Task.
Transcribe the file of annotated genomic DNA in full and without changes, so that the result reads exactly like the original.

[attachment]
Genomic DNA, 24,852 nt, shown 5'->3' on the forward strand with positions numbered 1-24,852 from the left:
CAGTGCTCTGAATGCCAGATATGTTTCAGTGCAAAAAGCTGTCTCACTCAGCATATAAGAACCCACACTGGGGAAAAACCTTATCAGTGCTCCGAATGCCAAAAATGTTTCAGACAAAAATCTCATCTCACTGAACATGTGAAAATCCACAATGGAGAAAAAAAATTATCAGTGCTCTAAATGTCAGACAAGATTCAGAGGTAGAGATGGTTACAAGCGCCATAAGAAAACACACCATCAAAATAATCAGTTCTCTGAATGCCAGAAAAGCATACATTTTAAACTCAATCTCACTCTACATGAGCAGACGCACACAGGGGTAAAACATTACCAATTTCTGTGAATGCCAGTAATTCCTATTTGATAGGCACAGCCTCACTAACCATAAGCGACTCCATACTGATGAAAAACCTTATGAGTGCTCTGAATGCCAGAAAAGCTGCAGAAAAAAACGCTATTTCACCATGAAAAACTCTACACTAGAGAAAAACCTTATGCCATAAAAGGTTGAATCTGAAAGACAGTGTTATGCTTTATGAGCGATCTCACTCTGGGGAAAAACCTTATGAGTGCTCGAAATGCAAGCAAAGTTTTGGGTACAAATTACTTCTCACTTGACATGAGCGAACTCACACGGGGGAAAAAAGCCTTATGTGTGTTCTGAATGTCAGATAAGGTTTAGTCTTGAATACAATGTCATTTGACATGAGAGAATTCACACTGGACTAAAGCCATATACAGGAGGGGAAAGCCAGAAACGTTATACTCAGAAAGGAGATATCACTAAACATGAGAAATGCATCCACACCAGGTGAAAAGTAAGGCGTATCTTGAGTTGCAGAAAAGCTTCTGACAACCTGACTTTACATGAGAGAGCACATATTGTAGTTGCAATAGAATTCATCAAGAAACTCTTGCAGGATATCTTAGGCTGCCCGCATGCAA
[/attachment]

Genomic DNA, 24,852 nt, shown 5'->3' on the forward strand with positions numbered 1-24,852 from the left:
CAGTGCTCTGAATGCCAGATATGTTTCAGTGCAAAAAGCTGTCTCACTCAGCATATAAGAACCCACACTGGGGAAAAACCTTATCAGTGCTCCGAATGCCAAAAATGTTTCAGACAAAAATCTCATCTCACTGAACATGTGAAAATCCACAATGGAGAAAAAAAATTATCAGTGCTCTAAATGTCAGACAAGATTCAGAGGTAGAGATGGTTACAAGCGCCATAAGAAAACACACCATCAAAATAATCAGTTCTCTGAATGCCAGAAAAGCATACATTTTAAACTCAATCTCACTCTACATGAGCAGACGCACACAGGGGTAAAACATTACCAATTTCTGTGAATGCCAGTAATTCCTATTTGATAGGCACAGCCTCACTAACCATAAGCGACTCCATACTGATGAAAAACCTTATGAGTGCTCTGAATGCCAGAAAAGCTGCAGAAAAAAACGCTATTTCACCATGAAAAACTCTACACTAGAGAAAAACCTTATGCCATAAAAGGTTGAATCTGAAAGACAGTGTTATGCTTTATGAGCGATCTCACTCTGGGGAAAAACCTTATGAGTGCTCGAAATGCAAGCAAAGTTTTGGGTACAAATTACTTCTCACTTGACATGAGCGAACTCACACGGGGGAAAAAAGCCTTATGTGTGTTCTGAATGTCAGATAAGGTTTAGTCTTGAATACAATGTCATTTGACATGAGAGAATTCACACTGGACTAAAGCCATATACAGGAGGGGAAAGCCAGAAACGTTATACTCAGAAAGGAGATATCACTAAACATGAGAAATGCATCCACACCAGGTGAAAAGTAAGGCGTATCTTGAGTTGCAGAAAAGCTTCTGACAACCTGACTTTACATGAGAGAGCACATATTGTAGTTGCAATAGAATTCATCAAGAAACTCTTGCAGGATATCTTAGGCTGCCCGCATGCAA